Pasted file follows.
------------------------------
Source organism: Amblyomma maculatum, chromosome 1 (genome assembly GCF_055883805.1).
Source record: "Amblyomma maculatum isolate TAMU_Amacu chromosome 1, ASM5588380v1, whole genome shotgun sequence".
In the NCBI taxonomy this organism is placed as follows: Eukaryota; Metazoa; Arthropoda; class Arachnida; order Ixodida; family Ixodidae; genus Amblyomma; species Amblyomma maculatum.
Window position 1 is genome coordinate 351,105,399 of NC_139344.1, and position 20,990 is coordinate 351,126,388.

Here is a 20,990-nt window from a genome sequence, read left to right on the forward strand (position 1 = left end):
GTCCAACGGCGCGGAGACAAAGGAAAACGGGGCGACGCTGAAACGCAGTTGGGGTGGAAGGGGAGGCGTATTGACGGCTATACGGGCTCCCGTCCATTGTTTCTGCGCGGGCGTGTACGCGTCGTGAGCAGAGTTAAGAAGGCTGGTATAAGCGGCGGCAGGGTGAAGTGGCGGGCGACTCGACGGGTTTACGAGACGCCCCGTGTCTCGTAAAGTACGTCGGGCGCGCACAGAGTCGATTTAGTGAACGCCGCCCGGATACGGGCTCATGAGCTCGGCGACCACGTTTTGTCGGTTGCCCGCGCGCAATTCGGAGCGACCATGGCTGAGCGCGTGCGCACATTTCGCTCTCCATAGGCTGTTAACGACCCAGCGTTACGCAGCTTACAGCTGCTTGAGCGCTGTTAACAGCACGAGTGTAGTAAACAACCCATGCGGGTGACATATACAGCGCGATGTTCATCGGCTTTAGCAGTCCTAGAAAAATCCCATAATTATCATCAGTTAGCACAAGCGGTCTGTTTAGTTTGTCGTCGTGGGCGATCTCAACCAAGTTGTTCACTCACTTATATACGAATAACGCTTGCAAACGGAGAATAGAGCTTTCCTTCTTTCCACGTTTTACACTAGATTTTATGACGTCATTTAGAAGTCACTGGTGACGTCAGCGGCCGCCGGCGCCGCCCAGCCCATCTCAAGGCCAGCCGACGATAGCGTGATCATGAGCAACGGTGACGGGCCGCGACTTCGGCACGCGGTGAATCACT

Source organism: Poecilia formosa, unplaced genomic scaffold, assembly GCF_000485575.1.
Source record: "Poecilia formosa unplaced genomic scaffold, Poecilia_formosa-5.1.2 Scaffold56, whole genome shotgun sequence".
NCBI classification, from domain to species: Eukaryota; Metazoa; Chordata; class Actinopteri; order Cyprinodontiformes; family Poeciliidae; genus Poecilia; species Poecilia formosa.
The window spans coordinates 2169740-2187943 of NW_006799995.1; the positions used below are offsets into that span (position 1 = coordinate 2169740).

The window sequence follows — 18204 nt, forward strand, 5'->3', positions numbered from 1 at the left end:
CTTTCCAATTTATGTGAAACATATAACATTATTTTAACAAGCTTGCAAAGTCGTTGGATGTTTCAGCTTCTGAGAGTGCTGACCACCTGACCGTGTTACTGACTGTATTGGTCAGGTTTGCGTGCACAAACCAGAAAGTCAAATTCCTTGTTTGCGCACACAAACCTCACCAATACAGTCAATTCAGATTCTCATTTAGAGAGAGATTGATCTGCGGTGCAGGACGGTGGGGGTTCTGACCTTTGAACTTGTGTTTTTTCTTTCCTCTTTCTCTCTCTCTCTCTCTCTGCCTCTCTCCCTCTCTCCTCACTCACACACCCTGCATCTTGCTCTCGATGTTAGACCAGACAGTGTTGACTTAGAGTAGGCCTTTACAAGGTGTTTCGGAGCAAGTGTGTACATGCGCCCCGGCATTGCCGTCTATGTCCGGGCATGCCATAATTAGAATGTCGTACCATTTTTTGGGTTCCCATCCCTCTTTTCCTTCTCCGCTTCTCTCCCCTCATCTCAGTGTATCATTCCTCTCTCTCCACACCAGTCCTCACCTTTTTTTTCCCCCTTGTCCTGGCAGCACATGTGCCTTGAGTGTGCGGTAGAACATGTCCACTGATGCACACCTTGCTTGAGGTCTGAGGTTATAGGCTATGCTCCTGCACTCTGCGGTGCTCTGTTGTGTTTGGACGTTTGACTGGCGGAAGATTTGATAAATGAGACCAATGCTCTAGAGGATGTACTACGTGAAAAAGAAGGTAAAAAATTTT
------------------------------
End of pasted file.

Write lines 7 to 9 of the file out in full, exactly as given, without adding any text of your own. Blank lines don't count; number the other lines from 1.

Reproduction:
Source organism: Poecilia formosa, unplaced genomic scaffold, assembly GCF_000485575.1.
Source record: "Poecilia formosa unplaced genomic scaffold, Poecilia_formosa-5.1.2 Scaffold56, whole genome shotgun sequence".
NCBI classification, from domain to species: Eukaryota; Metazoa; Chordata; class Actinopteri; order Cyprinodontiformes; family Poeciliidae; genus Poecilia; species Poecilia formosa.